Thursday, September 25, 2008


My nephew loves apple pie, every times that he comes to my house this is the pie which I have to make. But I don’t like to stick to only one recipe, so every times, I try new recipe. This time the recipe comes from: ...................... and I’m not disappointed. The pie dough is very easy to make (I forgot to take the picture, =*=). The trick of sprinkle the bottom of the pie with the graham cracker crumbs is great; I find the bottom is less soggy than usual. The taste is great, but I had to use square pan instead of the round one because I just couldn’t find my glass pie pan in my cup board (and I still wander where it is, I reorganized my cup board after that and still couldn’t find it, oh mine). Luckily the pie came out well, and I post this recipe for my sister, so she can make it at home as she told me that the apple tree in her back yard gives her a load of apple. Hope she will find it’s easy too.
*Note: start by making the pie dough first, then make the filling.
Makes 9 inches pie


3 cups
all-purpose flour
¼ cup
1½ tsp
10 oz
very cold (frozen is fine) unsalted butter, cut into tablespoon-size pieces
⅓ cup
very cold (frozen is even better) vegetable shortening, cut into 4 pieces

About ½ cup ice water

Put the flour, sugar and salt in a food processor fitted with a metal blade; pulse just to combine the ingredients. Drop in the butter and shortening and pulse only until the butter and shortening are cut into the flour. Until you have some pieces the size of fat green peas and others the size of barley. Pulsing the machine on and off, gradually add about 6 table spoons of the water add a little water and pulse once, add some more water, pulse again and keep going that way. Then use a few long pulses to get the water into the flour. If, after a dozen or so pulses, the dough doesn’t look evenly moistened or form soft curds, pulse in as much of the remaining water as necessary, or even a few drops more, to get the dough that will stick together when pinched. Big pieces of butter are fine. Scrape the dough out of the work bowl and onto a work surface.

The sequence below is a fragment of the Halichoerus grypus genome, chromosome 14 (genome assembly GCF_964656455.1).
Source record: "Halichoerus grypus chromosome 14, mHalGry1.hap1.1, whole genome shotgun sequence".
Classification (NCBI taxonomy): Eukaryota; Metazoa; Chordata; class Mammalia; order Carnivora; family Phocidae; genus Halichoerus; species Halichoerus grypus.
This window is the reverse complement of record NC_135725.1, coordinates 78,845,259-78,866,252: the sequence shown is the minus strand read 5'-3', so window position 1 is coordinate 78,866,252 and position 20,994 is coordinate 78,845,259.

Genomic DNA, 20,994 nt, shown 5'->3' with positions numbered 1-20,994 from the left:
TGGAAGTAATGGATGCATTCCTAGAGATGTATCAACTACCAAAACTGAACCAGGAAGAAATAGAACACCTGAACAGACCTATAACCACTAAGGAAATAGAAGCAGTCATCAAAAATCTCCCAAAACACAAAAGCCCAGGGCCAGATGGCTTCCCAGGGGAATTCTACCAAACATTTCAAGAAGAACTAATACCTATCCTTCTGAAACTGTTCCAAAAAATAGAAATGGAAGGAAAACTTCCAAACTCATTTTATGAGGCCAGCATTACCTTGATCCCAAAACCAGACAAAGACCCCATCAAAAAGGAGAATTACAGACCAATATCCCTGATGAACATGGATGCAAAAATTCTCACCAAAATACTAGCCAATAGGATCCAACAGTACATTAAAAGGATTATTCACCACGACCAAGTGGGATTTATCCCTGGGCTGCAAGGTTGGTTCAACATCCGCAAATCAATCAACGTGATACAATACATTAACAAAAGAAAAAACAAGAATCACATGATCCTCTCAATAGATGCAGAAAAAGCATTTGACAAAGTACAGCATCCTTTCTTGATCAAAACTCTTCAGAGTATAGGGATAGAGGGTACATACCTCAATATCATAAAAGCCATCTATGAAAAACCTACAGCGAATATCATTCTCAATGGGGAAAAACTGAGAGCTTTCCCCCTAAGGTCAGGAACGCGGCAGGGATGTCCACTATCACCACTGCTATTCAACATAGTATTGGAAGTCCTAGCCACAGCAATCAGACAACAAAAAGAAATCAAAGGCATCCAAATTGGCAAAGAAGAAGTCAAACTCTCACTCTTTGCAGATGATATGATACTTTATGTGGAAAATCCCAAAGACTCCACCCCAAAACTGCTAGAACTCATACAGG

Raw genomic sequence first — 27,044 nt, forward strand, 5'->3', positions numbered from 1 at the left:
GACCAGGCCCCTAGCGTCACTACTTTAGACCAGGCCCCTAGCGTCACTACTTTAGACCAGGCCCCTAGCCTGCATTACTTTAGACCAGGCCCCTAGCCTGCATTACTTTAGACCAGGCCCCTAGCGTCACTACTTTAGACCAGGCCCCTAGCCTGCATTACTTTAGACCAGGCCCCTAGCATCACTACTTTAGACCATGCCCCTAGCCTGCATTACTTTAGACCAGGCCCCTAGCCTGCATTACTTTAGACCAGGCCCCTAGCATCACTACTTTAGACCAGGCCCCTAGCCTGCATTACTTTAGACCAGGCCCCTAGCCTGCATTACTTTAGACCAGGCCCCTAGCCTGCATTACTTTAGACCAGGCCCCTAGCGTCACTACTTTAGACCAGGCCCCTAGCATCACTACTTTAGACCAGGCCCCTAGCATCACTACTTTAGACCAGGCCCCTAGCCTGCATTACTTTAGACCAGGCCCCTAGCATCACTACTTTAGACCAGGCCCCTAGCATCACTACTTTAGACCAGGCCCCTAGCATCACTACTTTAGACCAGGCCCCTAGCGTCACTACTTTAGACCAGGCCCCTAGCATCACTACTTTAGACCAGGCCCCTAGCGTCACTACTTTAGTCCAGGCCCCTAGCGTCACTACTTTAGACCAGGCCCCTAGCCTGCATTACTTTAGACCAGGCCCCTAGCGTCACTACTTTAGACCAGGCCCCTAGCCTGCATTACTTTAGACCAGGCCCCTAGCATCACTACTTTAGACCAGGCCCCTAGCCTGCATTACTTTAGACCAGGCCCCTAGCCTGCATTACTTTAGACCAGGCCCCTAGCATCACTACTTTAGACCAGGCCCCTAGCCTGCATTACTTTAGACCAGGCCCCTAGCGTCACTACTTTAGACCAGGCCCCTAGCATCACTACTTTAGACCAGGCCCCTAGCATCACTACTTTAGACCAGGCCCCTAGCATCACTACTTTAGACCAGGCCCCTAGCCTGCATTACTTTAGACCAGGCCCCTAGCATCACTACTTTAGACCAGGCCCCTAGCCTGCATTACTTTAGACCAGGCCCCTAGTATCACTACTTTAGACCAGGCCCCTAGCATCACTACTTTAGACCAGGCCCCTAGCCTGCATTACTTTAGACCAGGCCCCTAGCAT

Divide the dough in half. Gather each half into a ball, flatten each ball into a disk and wrap each half in plastic. Refrigerate the dough for at least 1 hour before rolling.

Good for Almost Everything Pie
4 pounds (about 6 verylarge)
¾ cup

Grated zest of 1 lemon
2 tbsp
quick-cooking tapioca (or potato flour)
¼ tsp
½ tsp
ground cinnamon
⅛-¼ teaspoon
freshly grated nutmeg
2 tablespoons
graham cracker crumbs (or dry bread crumbs)
2 tablespoons
cold unsalted butter, cut into bits
FOR THE GLAZE (optional)

Milk or heavy cream

Decorating (coarse) or granulated sugar

GETTING READY: Butter a 9-inch deep-dish pie plate (I use a square pan).

On a well-floured surface (or between wax paper, or plastic wrap), roll out one piece of the dough to a thickness of about ⅛ inch. Fit the dough into the buttered pie plate and trim the edges to a ½ -inch overhang. Roll the other piece of dough into a ⅛-inch-thick and slip it onto a baking sheet lined with parchment or a silicone mat. Cover both the circle and the crust in the pie plate with plastic wrap and refrigerate for about 20 minutes, while you preheat the oven and prepare the filling. (The crusts can be well covered and kept refrigerated overnight.)

GETTING READY TO BAKE: Center a rack in the oven and preheat the oven to 425 degrees F. Peel, core and slice the apples into slices about ¼ inch thick. Put the apples into a large bowl and add the sugar, lemon zest, tapioca (or potato flour), cinnamon, nutmeg and salt. Toss everything together really well. Let the mix sit for about 5 minutes, until juice starts to accumulate in the bottom of the bowl.
Remove the pie plate and top crust from the refrigerator and put the pie plate on a baking sheet lined with parchment or a silicone mat. Sprinkle the crumbs evenly over the bottom of the crust and then turn the apples and their juices into the crust. The apples will heap over the top of the crust. Pat them into an even mound. Dot the apples with the bits of cold butter.
Very lightly moisten the rim of the bottom crust with water, then center the top crust over the apples. Either folds the overhang from the top crust under the bottom crust and crimps the crust attractively, or presses the top crust against the bottom crust and trim the overhang from both crusts even with the rim of the pie plate. If you’ve pressed and trimmed the crust, use the tines of a fork to press the two crusts together securely.
Use a sharp paring knife to cut about 6 slits in the top crust. Use the wide end of a piping tip to cut a circle out of the center of the crust as a steam vent. If you’d like, brush the top crust with a little milk or cream and sprinkle it with sugar.
Bake the pie for 15 minutes. Lower the oven temperature to 375 degrees F, and bake the pie for another 50 to 60 minutes (total baking time is between 65 and 75 minutes), or until the crust is gorgeously browned and the juices bubble up through the top crust. After about 40 minutes in the oven, if the top crust looks as if it’s browning too quickly, cover the pie loosely with a foil tent.
Transfer the pie to a rack and let it rest until it is only just warm or until it reaches room temperature.



  1. ur apple pie is an absolute beauty! Really feel like making it now!

  2. Me too...haih your bakes always so tempting and make me wanna bake it too :)))

  3. would that be 3 or 4 apples?

  4. Hi, AngAK
    Thank you so much!
    The amount of the apple is wrong, and I already corrected it.
    There are 6 apples.



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